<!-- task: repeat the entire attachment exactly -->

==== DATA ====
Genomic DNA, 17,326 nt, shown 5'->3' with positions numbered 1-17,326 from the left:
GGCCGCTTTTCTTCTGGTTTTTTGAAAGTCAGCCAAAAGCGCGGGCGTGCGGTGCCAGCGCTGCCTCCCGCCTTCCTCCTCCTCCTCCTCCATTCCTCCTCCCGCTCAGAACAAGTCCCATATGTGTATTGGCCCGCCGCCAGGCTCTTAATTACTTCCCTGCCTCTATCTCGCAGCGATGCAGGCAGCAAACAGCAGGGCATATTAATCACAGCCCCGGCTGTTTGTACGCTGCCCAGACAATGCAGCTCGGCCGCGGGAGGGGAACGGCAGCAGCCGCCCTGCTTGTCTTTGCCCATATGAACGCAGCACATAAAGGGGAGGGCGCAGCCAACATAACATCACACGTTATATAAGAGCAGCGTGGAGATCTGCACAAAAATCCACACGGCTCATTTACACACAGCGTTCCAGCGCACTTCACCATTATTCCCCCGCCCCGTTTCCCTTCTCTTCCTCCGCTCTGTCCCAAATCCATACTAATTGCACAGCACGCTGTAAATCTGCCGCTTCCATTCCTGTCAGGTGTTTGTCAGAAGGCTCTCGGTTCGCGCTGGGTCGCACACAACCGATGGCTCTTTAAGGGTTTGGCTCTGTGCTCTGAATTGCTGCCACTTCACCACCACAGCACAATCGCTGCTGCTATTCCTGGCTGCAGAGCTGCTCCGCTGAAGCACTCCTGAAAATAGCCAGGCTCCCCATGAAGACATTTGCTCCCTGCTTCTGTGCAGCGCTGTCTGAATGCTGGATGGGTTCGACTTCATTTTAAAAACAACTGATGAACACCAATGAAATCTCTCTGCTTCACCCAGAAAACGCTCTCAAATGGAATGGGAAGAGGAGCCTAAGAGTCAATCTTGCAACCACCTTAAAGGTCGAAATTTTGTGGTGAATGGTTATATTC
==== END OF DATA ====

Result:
Genomic DNA, 17,326 nt, shown 5'->3' with positions numbered 1-17,326 from the left:
GGCCGCTTTTCTTCTGGTTTTTTGAAAGTCAGCCAAAAGCGCGGGCGTGCGGTGCCAGCGCTGCCTCCCGCCTTCCTCCTCCTCCTCCTCCATTCCTCCTCCCGCTCAGAACAAGTCCCATATGTGTATTGGCCCGCCGCCAGGCTCTTAATTACTTCCCTGCCTCTATCTCGCAGCGATGCAGGCAGCAAACAGCAGGGCATATTAATCACAGCCCCGGCTGTTTGTACGCTGCCCAGACAATGCAGCTCGGCCGCGGGAGGGGAACGGCAGCAGCCGCCCTGCTTGTCTTTGCCCATATGAACGCAGCACATAAAGGGGAGGGCGCAGCCAACATAACATCACACGTTATATAAGAGCAGCGTGGAGATCTGCACAAAAATCCACACGGCTCATTTACACACAGCGTTCCAGCGCACTTCACCATTATTCCCCCGCCCCGTTTCCCTTCTCTTCCTCCGCTCTGTCCCAAATCCATACTAATTGCACAGCACGCTGTAAATCTGCCGCTTCCATTCCTGTCAGGTGTTTGTCAGAAGGCTCTCGGTTCGCGCTGGGTCGCACACAACCGATGGCTCTTTAAGGGTTTGGCTCTGTGCTCTGAATTGCTGCCACTTCACCACCACAGCACAATCGCTGCTGCTATTCCTGGCTGCAGAGCTGCTCCGCTGAAGCACTCCTGAAAATAGCCAGGCTCCCCATGAAGACATTTGCTCCCTGCTTCTGTGCAGCGCTGTCTGAATGCTGGATGGGTTCGACTTCATTTTAAAAACAACTGATGAACACCAATGAAATCTCTCTGCTTCACCCAGAAAACGCTCTCAAATGGAATGGGAAGAGGAGCCTAAGAGTCAATCTTGCAACCACCTTAAAGGTCGAAATTTTGTGGTGAATGGTTATATTC